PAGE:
Harvesting and Storage of Grain Corn

Grain corn harvesting can begin when the kernel moisture reaches 30%. Most producers aim to harvest grain corn between 20 and 27% moisture.
If the moisture content is too high, many of the kernels will rupture before breaking away from the cob and longitudinal cob breakage may increase. If the moisture content is too low, field losses due to lodging and dropped ears will be increased and more kernels will be damaged when the cylinder bar strikes them.
Harvesting losses can be a major problem in corn production. In a 3-year study in Ohio, the average loss in harvesting corn with a combine equipped with a corn header was 7.5 bu/acre. The range of losses was from just over 2 bu/acre to well over 20 bu/acre. The whole-ear loss from the combine corn headers averaged about 4 bu/acre. These losses were from total yields averaging 108 bu/acre thus giving about 4% loss. Losses ranging from 1-20 bu/acre have also been observed in Manitoba. Major losses occur when corn stalks are bent over or broken off by strong winds. Most of the losses occur at the corn header, so careful adjustment and operation is critical. Various adjustments and harvesting practices should help to keep losses to minimum. Information on the appropriate calibration for specific harvesting systems can be obtained from the dealer, or by consulting the operation manual.

Drying Grain Corn

Artificial drying of grain corn is the common way to prepare the crop for storage. Corn is shelled when kernel moisture content is below 30% but to store it safely, the moisture must be reduced to 14-15%. Information on the considerations in operation of a grain corn dryer is available from Manitoba Agriculture, Food and Rural Initiatives or from the operators manual.
Grain quality is the factor that can be most easily controlled by the dryer operator. Quality problems are identified under three areas: brittleness, heat damage, and reduced feed value. Rapid drying and high temperatures lead to increased brittleness in the grain. Stress cracks, which develop when the temperature gradient across the corn kernel is large, lead to breakage when the grain is handled.
Heat damage, breaking, and stress cracks will result in lower grades of corn. Although this will not reduce its value in the animal feed market, it is of concern on the export market and in the wet milling industry.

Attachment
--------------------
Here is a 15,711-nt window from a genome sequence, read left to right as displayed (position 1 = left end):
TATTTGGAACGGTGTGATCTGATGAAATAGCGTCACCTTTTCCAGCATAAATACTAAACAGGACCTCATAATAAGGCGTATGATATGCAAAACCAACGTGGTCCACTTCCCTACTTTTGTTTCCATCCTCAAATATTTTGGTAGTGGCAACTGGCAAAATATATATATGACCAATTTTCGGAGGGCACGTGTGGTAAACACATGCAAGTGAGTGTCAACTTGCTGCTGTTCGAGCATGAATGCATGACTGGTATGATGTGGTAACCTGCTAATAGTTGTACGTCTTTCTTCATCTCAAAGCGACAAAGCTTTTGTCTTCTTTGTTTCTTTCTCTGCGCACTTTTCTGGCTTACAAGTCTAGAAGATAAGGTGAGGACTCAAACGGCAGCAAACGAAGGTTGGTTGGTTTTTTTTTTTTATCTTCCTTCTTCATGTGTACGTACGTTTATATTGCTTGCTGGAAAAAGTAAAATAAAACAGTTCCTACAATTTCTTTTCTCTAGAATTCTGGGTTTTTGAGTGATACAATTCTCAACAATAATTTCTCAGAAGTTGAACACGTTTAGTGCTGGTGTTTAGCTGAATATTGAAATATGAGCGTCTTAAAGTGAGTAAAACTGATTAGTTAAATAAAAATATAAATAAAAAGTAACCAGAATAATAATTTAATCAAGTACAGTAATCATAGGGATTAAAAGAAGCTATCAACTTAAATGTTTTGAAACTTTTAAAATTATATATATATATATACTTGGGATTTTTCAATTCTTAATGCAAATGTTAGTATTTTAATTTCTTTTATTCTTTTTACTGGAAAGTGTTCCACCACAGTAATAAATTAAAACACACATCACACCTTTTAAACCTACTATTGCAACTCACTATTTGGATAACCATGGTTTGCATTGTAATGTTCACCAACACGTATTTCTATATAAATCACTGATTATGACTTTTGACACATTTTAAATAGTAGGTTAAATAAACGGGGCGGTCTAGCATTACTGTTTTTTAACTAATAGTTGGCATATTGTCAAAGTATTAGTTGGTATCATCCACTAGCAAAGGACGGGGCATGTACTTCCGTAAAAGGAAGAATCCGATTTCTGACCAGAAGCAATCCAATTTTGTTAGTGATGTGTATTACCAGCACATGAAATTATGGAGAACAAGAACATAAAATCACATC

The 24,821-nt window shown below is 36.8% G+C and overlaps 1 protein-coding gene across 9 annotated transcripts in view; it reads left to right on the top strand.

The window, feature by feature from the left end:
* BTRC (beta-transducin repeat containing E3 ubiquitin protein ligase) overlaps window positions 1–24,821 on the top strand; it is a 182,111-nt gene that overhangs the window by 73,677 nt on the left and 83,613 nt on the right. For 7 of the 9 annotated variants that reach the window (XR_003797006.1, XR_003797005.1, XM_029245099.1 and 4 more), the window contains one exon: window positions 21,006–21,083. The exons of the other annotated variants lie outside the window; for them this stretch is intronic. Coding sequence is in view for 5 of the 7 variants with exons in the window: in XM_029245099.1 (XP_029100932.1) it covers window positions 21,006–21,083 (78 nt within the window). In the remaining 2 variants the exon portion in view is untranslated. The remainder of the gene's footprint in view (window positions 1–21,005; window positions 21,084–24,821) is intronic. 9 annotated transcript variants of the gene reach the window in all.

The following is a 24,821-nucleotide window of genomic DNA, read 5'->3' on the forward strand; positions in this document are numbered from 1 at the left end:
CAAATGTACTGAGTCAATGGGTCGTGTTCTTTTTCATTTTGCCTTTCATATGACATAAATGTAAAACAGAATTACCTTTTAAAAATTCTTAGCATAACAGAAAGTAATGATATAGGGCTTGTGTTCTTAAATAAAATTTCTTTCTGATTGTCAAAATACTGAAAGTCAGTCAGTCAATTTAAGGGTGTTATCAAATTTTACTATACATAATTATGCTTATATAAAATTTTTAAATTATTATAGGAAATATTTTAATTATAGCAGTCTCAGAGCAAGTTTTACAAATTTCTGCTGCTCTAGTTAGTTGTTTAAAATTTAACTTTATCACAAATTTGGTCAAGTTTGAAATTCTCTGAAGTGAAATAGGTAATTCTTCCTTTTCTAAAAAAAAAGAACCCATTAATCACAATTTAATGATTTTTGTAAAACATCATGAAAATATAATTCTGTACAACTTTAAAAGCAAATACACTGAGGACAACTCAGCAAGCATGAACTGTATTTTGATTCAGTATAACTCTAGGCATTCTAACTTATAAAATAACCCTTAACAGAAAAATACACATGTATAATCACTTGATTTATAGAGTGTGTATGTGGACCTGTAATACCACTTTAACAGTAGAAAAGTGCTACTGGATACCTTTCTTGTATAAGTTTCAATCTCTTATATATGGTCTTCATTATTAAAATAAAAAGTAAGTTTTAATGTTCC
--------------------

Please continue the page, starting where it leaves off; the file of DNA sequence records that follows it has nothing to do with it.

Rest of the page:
Corn dries as the moisture it contains is evaporated from the kernel surface. At the start of the drying process, the heated air removes moisture located near the kernel surface. These first few percentage points of moisture can be removed quickly and with relatively little use of energy. As the kernel dries, moisture must be drawn from progressively greater depths within the kernel.  In high-temperature dryers, moisture cannot move from the interior of the kernel to the surface as quickly as it is being evaporated. The outer layers of the kernel become extremely dry while the center remains wet. Once the outer part of the kernel becomes dry, the hot air flowing through the corn collects only a small fraction of the moisture that it could otherwise remove. Thus fuel is used inefficiently, in the final stages of drying in a high temperature unit (i.e. after the corn has been dried to 18 to 20% moisture).
Stress Cracks
Stress-cracked kernels are broken kernels held together by only a thin pericarp or skin which surrounds the kernel. Although stress-cracked kernels may hold together long enough to grade well upon initial inspection, the pericarp is easily ruptured during handling. Severe stress-cracking can make corn unsuitable for industrial users and may limit the export opportunities for corn.
Stress cracks result mainly from rapid cooling of hot corn. When hot grain is cooled rapidly, which happens in most continuous-flow dryers, the outer layers of the kernel become cool while the center remains hot. The resulting stresses cause the kernel to break.  If corn is intended for industrial or export markets, consideration should be given to systems which reduce stress cracking. These include dryeration, low-temperature drying and combination high-low temperature systems.
Chemical Damage
If corn kernels reach too high a temperature, chemical changes in the starch cause it to become gummy and to bind with the protein in the kernel. This can reduce the suitability of the grain for many uses. For example, separation of the starch from the rest of the kernel during milling becomes more difficult.
Low Temperature Drying